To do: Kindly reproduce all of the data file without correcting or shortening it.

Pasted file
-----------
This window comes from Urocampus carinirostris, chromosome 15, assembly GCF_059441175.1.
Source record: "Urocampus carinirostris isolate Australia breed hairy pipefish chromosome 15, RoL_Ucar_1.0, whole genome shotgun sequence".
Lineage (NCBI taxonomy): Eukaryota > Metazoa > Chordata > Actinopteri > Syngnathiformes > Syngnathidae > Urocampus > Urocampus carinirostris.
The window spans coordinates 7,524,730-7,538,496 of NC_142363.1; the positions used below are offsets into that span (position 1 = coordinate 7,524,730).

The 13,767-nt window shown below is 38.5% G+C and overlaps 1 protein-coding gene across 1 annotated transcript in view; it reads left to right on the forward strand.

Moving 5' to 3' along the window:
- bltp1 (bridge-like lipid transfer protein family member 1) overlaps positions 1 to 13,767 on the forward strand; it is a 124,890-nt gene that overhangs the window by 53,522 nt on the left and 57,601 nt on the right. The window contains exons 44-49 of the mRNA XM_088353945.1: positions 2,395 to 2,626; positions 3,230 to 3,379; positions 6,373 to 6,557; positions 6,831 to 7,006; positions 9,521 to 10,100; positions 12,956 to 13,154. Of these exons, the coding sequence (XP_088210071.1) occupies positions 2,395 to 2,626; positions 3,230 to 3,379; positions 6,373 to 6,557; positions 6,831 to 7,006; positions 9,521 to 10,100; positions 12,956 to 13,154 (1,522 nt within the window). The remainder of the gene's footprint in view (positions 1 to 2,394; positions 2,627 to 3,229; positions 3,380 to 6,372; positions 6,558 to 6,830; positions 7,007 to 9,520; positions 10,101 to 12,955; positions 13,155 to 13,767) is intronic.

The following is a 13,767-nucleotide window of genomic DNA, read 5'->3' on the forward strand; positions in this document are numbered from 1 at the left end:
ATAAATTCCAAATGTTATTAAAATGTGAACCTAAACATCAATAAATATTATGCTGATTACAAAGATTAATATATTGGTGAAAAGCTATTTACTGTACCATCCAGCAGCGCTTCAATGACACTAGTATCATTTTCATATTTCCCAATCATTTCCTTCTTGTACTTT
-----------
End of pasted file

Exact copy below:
This window comes from Urocampus carinirostris, chromosome 15, assembly GCF_059441175.1.
Source record: "Urocampus carinirostris isolate Australia breed hairy pipefish chromosome 15, RoL_Ucar_1.0, whole genome shotgun sequence".
Lineage (NCBI taxonomy): Eukaryota > Metazoa > Chordata > Actinopteri > Syngnathiformes > Syngnathidae > Urocampus > Urocampus carinirostris.
The window spans coordinates 7,524,730-7,538,496 of NC_142363.1; the positions used below are offsets into that span (position 1 = coordinate 7,524,730).

The 13,767-nt window shown below is 38.5% G+C and overlaps 1 protein-coding gene across 1 annotated transcript in view; it reads left to right on the forward strand.

Moving 5' to 3' along the window:
- bltp1 (bridge-like lipid transfer protein family member 1) overlaps positions 1 to 13,767 on the forward strand; it is a 124,890-nt gene that overhangs the window by 53,522 nt on the left and 57,601 nt on the right. The window contains exons 44-49 of the mRNA XM_088353945.1: positions 2,395 to 2,626; positions 3,230 to 3,379; positions 6,373 to 6,557; positions 6,831 to 7,006; positions 9,521 to 10,100; positions 12,956 to 13,154. Of these exons, the coding sequence (XP_088210071.1) occupies positions 2,395 to 2,626; positions 3,230 to 3,379; positions 6,373 to 6,557; positions 6,831 to 7,006; positions 9,521 to 10,100; positions 12,956 to 13,154 (1,522 nt within the window). The remainder of the gene's footprint in view (positions 1 to 2,394; positions 2,627 to 3,229; positions 3,380 to 6,372; positions 6,558 to 6,830; positions 7,007 to 9,520; positions 10,101 to 12,955; positions 13,155 to 13,767) is intronic.

The following is a 13,767-nucleotide window of genomic DNA, read 5'->3' on the forward strand; positions in this document are numbered from 1 at the left end:
ATAAATTCCAAATGTTATTAAAATGTGAACCTAAACATCAATAAATATTATGCTGATTACAAAGATTAATATATTGGTGAAAAGCTATTTACTGTACCATCCAGCAGCGCTTCAATGACACTAGTATCATTTTCATATTTCCCAATCATTTCCTTCTTGTACTTT